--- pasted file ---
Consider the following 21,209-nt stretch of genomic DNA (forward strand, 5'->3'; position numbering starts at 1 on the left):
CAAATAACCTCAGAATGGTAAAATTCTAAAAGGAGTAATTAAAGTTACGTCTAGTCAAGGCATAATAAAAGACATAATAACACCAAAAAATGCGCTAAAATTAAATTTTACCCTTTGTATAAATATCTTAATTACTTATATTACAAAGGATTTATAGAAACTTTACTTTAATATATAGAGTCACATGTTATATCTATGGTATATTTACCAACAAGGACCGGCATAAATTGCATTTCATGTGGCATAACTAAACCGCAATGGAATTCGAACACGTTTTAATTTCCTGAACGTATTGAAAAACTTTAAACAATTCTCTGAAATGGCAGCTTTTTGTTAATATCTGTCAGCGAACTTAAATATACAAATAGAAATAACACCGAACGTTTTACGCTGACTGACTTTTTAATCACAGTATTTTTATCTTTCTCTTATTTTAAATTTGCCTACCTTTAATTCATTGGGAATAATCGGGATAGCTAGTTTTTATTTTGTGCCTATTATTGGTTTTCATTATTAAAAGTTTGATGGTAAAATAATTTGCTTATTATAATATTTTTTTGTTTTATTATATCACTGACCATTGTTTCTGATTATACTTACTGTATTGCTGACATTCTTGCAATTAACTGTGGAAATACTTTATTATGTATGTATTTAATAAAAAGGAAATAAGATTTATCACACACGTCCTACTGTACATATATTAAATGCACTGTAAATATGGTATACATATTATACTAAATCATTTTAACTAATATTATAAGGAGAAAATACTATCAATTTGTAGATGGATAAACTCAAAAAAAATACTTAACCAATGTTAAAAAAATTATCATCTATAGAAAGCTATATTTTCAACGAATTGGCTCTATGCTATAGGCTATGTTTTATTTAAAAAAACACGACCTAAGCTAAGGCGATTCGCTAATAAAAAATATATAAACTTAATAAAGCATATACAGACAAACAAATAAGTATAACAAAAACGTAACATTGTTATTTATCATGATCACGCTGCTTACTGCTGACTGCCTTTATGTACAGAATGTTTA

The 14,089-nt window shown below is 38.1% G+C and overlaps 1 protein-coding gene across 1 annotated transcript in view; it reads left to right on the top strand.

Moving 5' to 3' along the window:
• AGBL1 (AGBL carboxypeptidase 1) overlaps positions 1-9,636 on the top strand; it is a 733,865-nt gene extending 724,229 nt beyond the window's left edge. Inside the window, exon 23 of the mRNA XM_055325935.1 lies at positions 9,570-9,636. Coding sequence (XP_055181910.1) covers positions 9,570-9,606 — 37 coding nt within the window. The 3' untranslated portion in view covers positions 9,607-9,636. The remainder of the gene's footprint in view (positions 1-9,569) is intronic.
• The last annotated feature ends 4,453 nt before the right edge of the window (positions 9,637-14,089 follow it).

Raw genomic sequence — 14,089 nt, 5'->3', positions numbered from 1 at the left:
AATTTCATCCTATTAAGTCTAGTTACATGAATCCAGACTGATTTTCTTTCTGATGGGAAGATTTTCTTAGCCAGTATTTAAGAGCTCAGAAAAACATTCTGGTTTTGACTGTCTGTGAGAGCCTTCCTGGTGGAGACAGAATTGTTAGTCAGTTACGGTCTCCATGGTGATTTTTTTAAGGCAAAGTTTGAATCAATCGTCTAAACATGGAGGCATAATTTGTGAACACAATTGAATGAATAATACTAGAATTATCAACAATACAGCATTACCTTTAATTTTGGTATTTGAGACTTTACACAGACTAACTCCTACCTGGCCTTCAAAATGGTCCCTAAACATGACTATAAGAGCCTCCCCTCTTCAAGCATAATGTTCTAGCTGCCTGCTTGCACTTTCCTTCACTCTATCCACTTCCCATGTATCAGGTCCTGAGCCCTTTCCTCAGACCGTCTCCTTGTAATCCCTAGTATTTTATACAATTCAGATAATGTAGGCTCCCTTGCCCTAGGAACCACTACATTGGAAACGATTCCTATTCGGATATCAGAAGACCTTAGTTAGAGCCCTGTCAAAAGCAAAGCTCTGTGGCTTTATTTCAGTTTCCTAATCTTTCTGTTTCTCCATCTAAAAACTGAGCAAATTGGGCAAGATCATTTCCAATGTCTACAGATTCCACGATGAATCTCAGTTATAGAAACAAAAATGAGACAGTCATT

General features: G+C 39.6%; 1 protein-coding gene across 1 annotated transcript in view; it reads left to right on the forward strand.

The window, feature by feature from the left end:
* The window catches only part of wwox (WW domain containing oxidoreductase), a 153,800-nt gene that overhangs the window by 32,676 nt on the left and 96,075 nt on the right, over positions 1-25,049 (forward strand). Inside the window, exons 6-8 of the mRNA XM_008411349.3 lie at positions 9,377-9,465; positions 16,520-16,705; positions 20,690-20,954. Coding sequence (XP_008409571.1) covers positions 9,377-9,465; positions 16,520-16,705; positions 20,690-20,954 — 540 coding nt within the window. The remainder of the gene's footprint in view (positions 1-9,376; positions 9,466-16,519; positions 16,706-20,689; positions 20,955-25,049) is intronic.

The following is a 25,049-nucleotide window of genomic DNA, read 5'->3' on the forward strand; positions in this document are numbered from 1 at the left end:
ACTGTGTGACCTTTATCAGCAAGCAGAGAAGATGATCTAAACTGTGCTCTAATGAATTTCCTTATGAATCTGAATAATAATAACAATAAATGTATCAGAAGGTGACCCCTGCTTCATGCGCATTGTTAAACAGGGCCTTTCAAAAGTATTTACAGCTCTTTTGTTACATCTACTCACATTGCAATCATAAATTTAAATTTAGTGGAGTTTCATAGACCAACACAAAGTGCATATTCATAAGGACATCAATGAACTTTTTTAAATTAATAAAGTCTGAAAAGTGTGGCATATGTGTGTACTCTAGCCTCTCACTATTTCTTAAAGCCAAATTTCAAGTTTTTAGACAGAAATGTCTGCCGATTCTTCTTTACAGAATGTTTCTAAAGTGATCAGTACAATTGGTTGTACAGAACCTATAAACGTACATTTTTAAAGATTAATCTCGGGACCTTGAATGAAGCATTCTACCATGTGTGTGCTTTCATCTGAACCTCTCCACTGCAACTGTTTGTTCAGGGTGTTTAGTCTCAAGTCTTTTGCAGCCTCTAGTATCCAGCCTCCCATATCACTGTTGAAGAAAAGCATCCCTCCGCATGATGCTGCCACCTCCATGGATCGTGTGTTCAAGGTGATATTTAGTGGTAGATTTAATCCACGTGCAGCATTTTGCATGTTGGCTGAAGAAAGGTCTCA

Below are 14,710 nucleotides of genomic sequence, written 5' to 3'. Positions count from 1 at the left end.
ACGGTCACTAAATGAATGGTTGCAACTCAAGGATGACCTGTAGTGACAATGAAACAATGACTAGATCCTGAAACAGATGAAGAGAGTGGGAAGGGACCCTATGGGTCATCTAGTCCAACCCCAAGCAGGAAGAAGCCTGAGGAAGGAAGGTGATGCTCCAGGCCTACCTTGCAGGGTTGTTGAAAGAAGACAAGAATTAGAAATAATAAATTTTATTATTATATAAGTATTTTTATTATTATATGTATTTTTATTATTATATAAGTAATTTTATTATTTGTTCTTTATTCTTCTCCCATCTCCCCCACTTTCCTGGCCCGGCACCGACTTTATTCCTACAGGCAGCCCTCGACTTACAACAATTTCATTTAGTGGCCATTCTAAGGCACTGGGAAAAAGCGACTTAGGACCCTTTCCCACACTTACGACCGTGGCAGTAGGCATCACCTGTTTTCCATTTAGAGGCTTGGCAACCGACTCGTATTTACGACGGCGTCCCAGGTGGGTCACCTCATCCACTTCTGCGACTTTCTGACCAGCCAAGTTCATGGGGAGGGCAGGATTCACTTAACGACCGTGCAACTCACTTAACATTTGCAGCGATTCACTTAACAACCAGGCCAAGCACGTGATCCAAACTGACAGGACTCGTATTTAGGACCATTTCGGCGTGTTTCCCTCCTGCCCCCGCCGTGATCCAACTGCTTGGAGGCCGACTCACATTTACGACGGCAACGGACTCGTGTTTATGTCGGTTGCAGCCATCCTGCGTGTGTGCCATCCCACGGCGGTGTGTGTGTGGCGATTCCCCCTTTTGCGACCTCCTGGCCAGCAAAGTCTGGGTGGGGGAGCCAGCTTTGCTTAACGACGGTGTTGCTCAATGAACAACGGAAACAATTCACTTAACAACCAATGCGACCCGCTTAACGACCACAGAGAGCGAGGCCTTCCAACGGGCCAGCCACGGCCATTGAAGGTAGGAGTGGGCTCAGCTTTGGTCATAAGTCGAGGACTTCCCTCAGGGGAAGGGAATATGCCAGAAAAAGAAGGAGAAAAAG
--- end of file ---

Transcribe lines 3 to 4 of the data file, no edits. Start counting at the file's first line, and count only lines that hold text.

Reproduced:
The 14,089-nt window shown below is 38.1% G+C and overlaps 1 protein-coding gene across 1 annotated transcript in view; it reads left to right on the top strand.

Moving 5' to 3' along the window: